Appetite.

As I left my first Thursday piano lesson, I asked the mom if she liked Indian food. I’d seen a recipe for Chicken Tikka Masala that I wanted to try, but I knew I needed to share because it would make so much.

She said she loved it, so I told her I’d bring some over, and she said, “Just come over for dinner!”

So I made dinner (sooooo yummy) and took it over. Her husband had returned early from a deployment, and he also loves Indian food. It was a fun couple of hours…and this recipe is so easy to make that it will become a staple in my rotation for sure.

It would be nice if dinner with friends becomes a staple in my rotation, too. I forgot how much I enjoyed that–before grad school, nearly every Sunday I had dinner with my friends Matt, Debbie, and Jen. It forced me to not grade or plan lessons, and was a relaxing way to start the week. I didn’t realize how much I missed those dinners until tonight.

Appetite

by Paulann Petersen

Pale gold and crumbling with crust
mottled dark, almost bronze,
pieces of honeycomb lie on a plate.
Flecked with the pale paper
of hive, their hexagonal cells
leak into the deepening pool
of amber. On your lips,
against palate, tooth and tongue,
the viscous sugar squeezes
from its chambers, sears sweetness
into your throat until you chew
pulp and wax from a blue city
of bees. Between your teeth
is the blown flower and the flower’s
seed. Passport pages stamped
and turning. Death’s officious hum.
Both the candle and its anther
of flame. Your own yellow hunger.
Never say you can’t take
this world into your mouth.

Piano Festival

I’ve been a member of the local Music Teacher’s Association for three years now, but I’ve never actually had students participate in their events. School or sickness always got in the way. But this year I was determined to do at least one event, so I worked with my oldest student to compete in the National Federation Music Festival.

Our competition was today, and I was worried. Thursday’s lesson was a bit of a train wreck. And when I asked (out of politeness) if she wanted me to watch her, she said yes. I was hoping she’d say no, because I get so nervous watching my students perform. Couldn’t stand watching my speech kids, either.

I’m half-asleep as I’m writing this, so I’ll just get to it: she played. No memory lapses. A few dynamics I wanted her to use were absent. I need to remind her how to pedal. And she was being adjudicated by a judge with very high standards. Standards that my student must have met, because she earned a Superior rating–the highest possible rating.

I was thrilled. So in honor of this first successful venture into a competitive piano event, here’s a poem about what music can do.

In Commendation Of Musick by William Strode

When whispering straynes doe softly steale
With creeping passion through the hart,
And when at every touch wee feele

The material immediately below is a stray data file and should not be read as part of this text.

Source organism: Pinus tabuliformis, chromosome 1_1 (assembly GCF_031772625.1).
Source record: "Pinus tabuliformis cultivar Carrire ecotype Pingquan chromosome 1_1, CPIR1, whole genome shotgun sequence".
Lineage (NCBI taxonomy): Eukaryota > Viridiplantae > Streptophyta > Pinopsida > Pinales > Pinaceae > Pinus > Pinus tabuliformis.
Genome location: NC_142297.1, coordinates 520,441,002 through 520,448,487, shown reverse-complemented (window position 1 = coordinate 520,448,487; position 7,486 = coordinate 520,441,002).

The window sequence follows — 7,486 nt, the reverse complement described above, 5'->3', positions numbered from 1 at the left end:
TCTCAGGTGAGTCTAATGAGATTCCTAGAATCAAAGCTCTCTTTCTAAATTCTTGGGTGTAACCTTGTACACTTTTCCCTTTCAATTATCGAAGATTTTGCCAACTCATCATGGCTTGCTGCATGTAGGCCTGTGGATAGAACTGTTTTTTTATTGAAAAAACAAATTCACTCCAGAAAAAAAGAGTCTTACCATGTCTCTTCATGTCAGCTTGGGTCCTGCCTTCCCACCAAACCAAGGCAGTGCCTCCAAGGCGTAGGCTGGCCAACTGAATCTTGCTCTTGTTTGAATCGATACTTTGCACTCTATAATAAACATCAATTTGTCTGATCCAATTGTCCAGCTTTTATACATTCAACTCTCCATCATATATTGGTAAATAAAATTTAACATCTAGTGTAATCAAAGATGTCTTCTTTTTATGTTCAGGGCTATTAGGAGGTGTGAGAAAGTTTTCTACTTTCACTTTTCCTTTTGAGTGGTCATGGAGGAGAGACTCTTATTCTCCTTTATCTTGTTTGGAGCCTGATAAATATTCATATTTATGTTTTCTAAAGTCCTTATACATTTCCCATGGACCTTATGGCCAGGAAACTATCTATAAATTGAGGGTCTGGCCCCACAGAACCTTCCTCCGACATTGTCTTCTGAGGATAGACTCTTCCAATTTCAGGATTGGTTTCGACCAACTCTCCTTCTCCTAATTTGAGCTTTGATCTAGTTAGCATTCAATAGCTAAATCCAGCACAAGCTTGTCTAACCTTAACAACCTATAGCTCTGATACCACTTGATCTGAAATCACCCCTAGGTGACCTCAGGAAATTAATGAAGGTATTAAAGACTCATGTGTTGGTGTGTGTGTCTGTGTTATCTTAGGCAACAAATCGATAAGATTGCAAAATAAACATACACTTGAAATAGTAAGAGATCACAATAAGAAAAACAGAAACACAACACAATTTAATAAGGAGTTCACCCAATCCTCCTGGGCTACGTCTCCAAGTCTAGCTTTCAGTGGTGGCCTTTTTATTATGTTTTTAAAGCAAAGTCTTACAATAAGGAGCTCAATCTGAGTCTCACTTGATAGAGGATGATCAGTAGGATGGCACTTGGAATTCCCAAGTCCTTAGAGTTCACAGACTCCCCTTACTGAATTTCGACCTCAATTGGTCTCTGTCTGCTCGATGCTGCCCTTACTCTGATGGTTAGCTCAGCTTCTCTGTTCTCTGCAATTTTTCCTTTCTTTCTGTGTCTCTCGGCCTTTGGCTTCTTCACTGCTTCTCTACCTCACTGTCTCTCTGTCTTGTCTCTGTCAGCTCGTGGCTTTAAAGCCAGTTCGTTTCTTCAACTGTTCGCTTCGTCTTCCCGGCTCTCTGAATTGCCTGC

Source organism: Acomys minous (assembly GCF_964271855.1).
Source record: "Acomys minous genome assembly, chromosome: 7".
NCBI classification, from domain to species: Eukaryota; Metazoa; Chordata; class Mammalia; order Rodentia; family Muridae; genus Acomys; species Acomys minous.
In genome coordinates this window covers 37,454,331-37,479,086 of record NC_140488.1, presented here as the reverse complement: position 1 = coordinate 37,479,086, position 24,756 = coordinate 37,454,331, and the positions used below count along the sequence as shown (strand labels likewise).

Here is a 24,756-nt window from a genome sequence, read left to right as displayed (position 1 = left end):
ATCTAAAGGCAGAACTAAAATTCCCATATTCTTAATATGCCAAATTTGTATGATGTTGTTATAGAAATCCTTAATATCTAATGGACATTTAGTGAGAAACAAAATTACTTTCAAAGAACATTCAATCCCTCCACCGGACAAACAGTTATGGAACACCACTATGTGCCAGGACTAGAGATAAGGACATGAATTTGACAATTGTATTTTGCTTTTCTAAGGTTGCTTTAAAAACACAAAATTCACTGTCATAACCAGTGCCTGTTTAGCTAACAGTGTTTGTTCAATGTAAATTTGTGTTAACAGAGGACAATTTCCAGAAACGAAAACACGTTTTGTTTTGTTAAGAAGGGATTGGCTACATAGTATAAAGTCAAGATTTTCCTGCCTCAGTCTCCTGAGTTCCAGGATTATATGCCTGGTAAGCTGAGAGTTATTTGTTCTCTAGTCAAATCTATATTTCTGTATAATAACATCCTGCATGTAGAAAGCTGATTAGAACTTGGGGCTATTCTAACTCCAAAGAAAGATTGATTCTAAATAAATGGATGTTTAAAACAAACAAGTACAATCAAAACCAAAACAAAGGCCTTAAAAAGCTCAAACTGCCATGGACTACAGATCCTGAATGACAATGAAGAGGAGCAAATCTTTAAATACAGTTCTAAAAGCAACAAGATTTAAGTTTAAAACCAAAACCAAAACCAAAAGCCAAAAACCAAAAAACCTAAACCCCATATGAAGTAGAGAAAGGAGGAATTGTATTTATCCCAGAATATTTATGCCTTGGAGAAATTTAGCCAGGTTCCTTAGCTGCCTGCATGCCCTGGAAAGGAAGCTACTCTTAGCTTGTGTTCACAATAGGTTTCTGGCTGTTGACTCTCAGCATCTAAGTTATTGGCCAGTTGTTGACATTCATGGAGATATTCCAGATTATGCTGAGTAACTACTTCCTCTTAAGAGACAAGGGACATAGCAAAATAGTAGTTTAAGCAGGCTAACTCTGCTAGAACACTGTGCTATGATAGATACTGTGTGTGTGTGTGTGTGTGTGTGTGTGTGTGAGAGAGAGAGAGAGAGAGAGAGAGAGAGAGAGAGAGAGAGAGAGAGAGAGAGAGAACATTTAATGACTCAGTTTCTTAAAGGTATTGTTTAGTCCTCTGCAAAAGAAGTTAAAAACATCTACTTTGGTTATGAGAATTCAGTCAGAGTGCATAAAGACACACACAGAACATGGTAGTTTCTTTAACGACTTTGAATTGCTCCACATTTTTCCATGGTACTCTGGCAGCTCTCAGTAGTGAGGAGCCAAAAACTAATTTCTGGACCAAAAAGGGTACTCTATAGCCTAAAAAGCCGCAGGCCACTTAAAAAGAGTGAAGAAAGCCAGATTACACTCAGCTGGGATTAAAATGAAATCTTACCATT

Our pulses beate and beare a part;
When thredds can make
A hartstring shake
Philosophie
Can scarce deny
The soule consists of harmony.

When unto heavenly joy wee feyne
Whatere the soule affecteth most,
Which onely thus wee can explayne
By musick of the winged hoast,
Whose layes wee think
Make starres to winke,
Philosophie
Can scarce deny
Our soules consist of harmony.

O lull mee, lull mee, charming ayre,
My senses rock with wonder sweete;
Like snowe on wooll thy fallings are,
Soft, like a spiritts, are thy feete:
Greife who need feare
That hath an eare?
Down lett him lye
And slumbring dye,
And change his soule for harmony.

Failure.

It’s April. This is one of two months where I try to blog daily, and I find it a strange coincidence that November–when I write daily pieces of gratitude–is one month before the end of 1st semester; April–when I post daily poems for National Poetry Month–is one month before the end of 2nd semester. I usually start November and April feeling somewhat bleak, but striving to blog every day somehow lifts me out of my funk.

But today’s poem is gonna be bleak and funky. And not the good kind of funky.

It was a hard week, and I walked out the building today feeling like a complete failure. Just top-to-bottom, can’t-do-anything-right kind of failure. So here’s a little poem about failure. Enjoy.

“To Failure” by Philip Larkin
You do not come dramatically, with dragons
That rear up with my life between their paws
And dash me butchered down beside the wagons,
The horses panicking; nor as a clause
Clearly set out to warn what can be lost,
What out-of-pocket charges must be borne
Expenses met; nor as a draughty ghost
That’s seen, some mornings, running down a lawn.

It is these sunless afternoons, I find
Install you at my elbow like a bore
The chestnut trees are caked with silence. I’m
Aware the days pass quicker than before,
Smell staler too. And once they fall behind
They look like ruin. You have been here some time.

Def Poetry

My goal for my poetry unit with my students is this: to realize that not all poetry is about death or angsty teenage girls with broken hearts.

So we end each day of our poetry study watching a clip from Def Poetry (I think it used to run on HBO). I love that Slam Poetry can be silly, poignant, or political. This one is political. (It’s PG-13, FYI.)